“Everybody is smart in different ways. But if you judge a fish by its ability to climb a tree, it will live its whole life believing that it is stupid.”
It took me less than a day to finish Lynda Mullaly Hunt’s new novel, “Fish in a Tree.” I was lucky enough to get an advanced reader’s copy, the literary equivalent of receiving a bar of chocolate with a golden ticket inside. Her first book, “One for the Murphys,” has been used in middle-grade classes across the country as a funny yet sentimental look at the complexities of familial relationships. Though her first book set high expectations, “Fish in a Tree” soars high above them as if suspended by a cluster of colorful helium balloons.
Ally is a sixth-grade girl with severe reading problems. Her inability to keep up with her schoolwork affects every aspect of her life, the one precarious domino that knocks all the other ones flat. Ally sets up a series of traps and nets to keep other people at a distance, deflecting all questions with sarcasm and convincing herself that she is beyond help. That is, until she meets Albert, Keisha, and her new teacher, Mr. Daniels, and her preconceived notions of her own intelligence are completely rewritten.
As a girl, I always consumed books the same quick and eager way I consumed ice cream, but that didn’t deter me from empathizing with Ally’s struggle. Dyslexia is never presented as her only defining character trait. Lynda gives every character a personality outside of the context of their disabilities and stereotypes, a rare find in the crowded locale of children’s literature.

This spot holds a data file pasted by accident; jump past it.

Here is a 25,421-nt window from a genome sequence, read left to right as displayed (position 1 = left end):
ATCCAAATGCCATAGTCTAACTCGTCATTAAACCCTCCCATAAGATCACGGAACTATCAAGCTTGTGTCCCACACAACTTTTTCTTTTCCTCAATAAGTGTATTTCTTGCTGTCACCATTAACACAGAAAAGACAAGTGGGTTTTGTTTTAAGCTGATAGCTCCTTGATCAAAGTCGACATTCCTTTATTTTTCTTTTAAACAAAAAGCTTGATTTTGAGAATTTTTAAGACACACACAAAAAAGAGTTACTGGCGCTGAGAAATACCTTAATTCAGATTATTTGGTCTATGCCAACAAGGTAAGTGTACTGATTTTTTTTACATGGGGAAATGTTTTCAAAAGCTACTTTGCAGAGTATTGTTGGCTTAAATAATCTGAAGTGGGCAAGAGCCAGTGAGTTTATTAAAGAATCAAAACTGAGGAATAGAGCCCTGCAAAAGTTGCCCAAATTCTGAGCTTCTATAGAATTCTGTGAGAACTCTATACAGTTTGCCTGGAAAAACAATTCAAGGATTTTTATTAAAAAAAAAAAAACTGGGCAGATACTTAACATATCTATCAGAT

The narration is wonderfully visual. There are no cliché, vague abstractions that sound insubstantial. I fell in love with Ally as she explained that reading, for her, is “like asking a lobster to play tennis.” Every thought is vividly depicted in concrete terms, a constant but subtle reminder that Ally’s mind is visually oriented.
This story provides excellent commentary on the misguided expectation that all children of a given age group need to be at the same level of learning. It forced me to take a step backward and examine the promise of homogenized learning like it was an intricate impressionist painting. I was also reminded of all the teachers I’ve had who went beyond their unchanging syllabus and positively impacted my life.
This novel is great for middle-grade kids looking for a sympathetic protagonist, or older teens and adults who were too familiar with the phrase “You just need to try harder.”
Thank you, Lynda, for a novel just as unique, funny, and introspective as its heroine! This book is sure to set the world on fire.
Oh, and by the way: Favorite character?
That’s right. She totally shows up for at least, like, half a page.